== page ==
I think that it is safe to say that not enough of you have heard of Omid. If you haven’t already tracked down the “Beneath The Surface” compilation or his “Distant Drummer” instrumental album, you are already behind the count. Letting “Monolith” get past you is strike three, hit the showers, and go home. Aside from Jon Doe, no producer made a better compilation album in 2003 than LA’s Omid. Guest appearances from indy favorites such as Slug, Aceyalone, Murs, Buck 65 and Abstract Rude might draw you in, but there is much more to “Monolith.”

The album is essentially two parts; Omid’s collaborations with emcees and his instrumental tracks. Throughout his 7 instrumental efforts, Omid proves worthy to be mentioned amongst the elite instrumentalists. I’m not talking Rj or Shadow here, but he is damn good. With each placed between the regular songs, the instrumentals bear no resemblance or continuation to one another. The phenomenal opener “Arrival/Departure” will instantly grab you with its hypnotic cut up vocal sample, but there is much more to demand your attention. The slight electronic feel of that song is taking “Up” a notch, so to speak. “Up” may just seem like a collection of sounds sewn together by racing strings, and maybe it is, but it sure sounds dope. The ever-popular Indian vibe is taken head on with “Sound of the Sitar.” I dare say it uses the sitar as well as any other song has, especially when the beat is flipped and then juggled. Unbelievable stuff. Again on a completely different vibe, “Research” packs a pulsing baseline sure to give your neck a cramp. “Speakers Hot” features some Prefuse 73ish intensity only to be shown up by the silky smooth “Always Being Born,” which lends itself to so many atmospheric descriptions.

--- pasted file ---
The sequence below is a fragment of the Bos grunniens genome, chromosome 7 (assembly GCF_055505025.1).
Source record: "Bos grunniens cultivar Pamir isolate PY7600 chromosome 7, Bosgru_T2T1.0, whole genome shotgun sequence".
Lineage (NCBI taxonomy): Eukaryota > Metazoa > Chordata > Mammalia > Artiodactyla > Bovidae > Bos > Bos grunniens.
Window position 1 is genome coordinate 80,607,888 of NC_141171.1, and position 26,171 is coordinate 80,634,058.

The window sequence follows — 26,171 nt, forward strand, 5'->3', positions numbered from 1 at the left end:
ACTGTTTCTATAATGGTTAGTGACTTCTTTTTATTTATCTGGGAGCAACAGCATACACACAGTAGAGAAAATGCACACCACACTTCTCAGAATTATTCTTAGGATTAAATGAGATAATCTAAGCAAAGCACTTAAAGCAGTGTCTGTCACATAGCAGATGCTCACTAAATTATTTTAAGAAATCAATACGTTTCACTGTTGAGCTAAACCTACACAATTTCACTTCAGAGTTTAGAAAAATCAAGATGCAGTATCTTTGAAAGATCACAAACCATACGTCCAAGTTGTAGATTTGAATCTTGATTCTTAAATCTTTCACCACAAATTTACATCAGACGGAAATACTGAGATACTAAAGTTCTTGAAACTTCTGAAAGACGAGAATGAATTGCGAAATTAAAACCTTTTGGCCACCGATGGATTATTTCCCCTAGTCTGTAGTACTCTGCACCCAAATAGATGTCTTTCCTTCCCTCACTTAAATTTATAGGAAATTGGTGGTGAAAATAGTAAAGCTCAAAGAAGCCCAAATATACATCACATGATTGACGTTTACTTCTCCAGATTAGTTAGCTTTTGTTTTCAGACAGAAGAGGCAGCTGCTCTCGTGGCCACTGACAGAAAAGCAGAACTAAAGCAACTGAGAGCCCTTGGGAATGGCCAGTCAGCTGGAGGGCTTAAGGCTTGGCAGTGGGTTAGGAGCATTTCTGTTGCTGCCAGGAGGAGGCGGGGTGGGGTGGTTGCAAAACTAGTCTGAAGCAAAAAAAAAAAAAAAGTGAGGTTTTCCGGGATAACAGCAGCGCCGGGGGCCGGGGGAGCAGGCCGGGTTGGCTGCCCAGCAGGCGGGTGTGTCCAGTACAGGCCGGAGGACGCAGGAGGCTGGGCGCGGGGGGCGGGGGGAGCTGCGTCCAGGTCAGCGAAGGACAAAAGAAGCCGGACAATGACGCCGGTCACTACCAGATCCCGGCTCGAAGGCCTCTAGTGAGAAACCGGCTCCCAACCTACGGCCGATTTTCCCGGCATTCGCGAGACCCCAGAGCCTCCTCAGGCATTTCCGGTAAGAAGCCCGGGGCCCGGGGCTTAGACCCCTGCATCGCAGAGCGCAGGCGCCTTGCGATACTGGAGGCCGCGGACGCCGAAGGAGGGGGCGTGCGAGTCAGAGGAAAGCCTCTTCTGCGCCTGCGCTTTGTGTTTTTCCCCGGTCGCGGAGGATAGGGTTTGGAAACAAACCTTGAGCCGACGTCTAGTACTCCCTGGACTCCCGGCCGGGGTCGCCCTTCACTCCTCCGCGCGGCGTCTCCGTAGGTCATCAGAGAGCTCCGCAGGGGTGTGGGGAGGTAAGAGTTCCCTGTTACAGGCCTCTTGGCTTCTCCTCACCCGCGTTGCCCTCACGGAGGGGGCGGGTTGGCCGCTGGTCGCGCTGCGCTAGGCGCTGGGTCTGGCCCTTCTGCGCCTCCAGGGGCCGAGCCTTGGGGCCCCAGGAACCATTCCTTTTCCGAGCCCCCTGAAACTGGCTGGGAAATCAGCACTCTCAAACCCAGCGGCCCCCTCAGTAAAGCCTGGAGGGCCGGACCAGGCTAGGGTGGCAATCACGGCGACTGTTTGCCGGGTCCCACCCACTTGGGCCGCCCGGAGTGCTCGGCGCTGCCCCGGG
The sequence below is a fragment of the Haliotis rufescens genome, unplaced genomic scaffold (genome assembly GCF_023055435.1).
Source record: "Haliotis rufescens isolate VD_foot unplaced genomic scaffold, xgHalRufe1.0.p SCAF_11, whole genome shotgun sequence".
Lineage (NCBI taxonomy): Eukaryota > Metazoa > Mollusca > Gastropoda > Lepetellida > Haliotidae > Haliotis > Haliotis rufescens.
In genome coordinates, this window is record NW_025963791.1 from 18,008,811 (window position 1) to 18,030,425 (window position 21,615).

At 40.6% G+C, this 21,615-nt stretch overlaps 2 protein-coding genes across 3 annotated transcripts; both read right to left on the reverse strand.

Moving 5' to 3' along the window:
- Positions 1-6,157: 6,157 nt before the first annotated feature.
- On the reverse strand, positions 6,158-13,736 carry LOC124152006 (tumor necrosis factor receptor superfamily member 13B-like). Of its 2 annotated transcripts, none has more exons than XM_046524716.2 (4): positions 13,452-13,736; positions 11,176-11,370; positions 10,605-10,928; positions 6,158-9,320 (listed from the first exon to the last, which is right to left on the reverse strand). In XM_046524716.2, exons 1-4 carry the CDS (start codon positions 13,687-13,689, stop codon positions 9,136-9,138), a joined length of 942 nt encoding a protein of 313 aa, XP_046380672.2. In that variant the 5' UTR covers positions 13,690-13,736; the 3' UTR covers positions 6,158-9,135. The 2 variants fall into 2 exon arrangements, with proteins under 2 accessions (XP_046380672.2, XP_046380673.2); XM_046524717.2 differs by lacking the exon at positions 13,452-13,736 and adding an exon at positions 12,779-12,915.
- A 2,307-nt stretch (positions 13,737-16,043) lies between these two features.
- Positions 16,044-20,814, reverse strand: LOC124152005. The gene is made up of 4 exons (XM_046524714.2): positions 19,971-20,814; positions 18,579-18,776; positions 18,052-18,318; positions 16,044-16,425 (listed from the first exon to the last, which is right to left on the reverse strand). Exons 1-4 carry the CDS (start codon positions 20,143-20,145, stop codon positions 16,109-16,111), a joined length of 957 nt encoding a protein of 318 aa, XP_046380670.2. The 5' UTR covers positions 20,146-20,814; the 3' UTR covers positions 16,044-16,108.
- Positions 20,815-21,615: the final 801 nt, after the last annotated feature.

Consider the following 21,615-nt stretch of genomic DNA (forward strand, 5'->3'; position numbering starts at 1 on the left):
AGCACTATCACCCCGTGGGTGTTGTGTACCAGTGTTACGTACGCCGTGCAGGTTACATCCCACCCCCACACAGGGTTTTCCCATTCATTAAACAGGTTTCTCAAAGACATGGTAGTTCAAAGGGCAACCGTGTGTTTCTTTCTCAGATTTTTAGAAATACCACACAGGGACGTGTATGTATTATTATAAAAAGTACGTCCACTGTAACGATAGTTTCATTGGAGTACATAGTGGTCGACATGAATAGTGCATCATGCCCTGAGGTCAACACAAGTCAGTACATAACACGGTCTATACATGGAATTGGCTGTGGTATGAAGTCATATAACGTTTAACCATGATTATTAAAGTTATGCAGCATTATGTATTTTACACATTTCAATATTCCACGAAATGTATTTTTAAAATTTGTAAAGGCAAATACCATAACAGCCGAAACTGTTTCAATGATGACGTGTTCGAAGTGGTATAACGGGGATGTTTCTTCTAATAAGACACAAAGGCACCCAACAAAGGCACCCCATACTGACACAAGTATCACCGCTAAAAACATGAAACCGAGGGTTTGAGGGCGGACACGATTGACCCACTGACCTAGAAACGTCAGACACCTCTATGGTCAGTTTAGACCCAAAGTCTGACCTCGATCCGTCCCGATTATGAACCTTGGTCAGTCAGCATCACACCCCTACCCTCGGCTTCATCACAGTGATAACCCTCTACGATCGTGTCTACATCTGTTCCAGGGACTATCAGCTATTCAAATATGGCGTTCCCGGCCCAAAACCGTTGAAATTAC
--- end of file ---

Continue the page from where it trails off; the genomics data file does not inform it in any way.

OD is more than capable of lacing an emcee with beat to get loose over. True to the label of the release, his choice of forward-thinking emcees provide not-so traditional songs. Hymnal delivers his clever rhymes in more of a spoken word style on both “Robert L. Ripley” and “Club Apotheosis.” His believe it or not inspired rhyme works the best as his latter offering is tremendously overshadowed by the beat. Indy heroes Slug and Aceyalone and Legends Luckyiam.PSC and Murs team up for a nice posse cut called “Live From Tokyo.” Incidentally, they are in a studio, not in Japan. Buck 65’s “Double Header” is the best of the bunch, if anything for his monologue to open the song. Much like Hymnal’s “Club Apotheosis,” Abstract Rude and 2Mex’s “Myth Behind The Man” is purely a show-stealing performance by Omid.

As you would know if you read my ‘Best of 2003’ list, Omid’s “Monolith” ranked as my second favorite compilation of last year. Despite knowing Omid’s talent from his previous work this album far exceeded my expectations and constantly draws me for repeated listens. Don’t make the mistake of missing “Monolith.”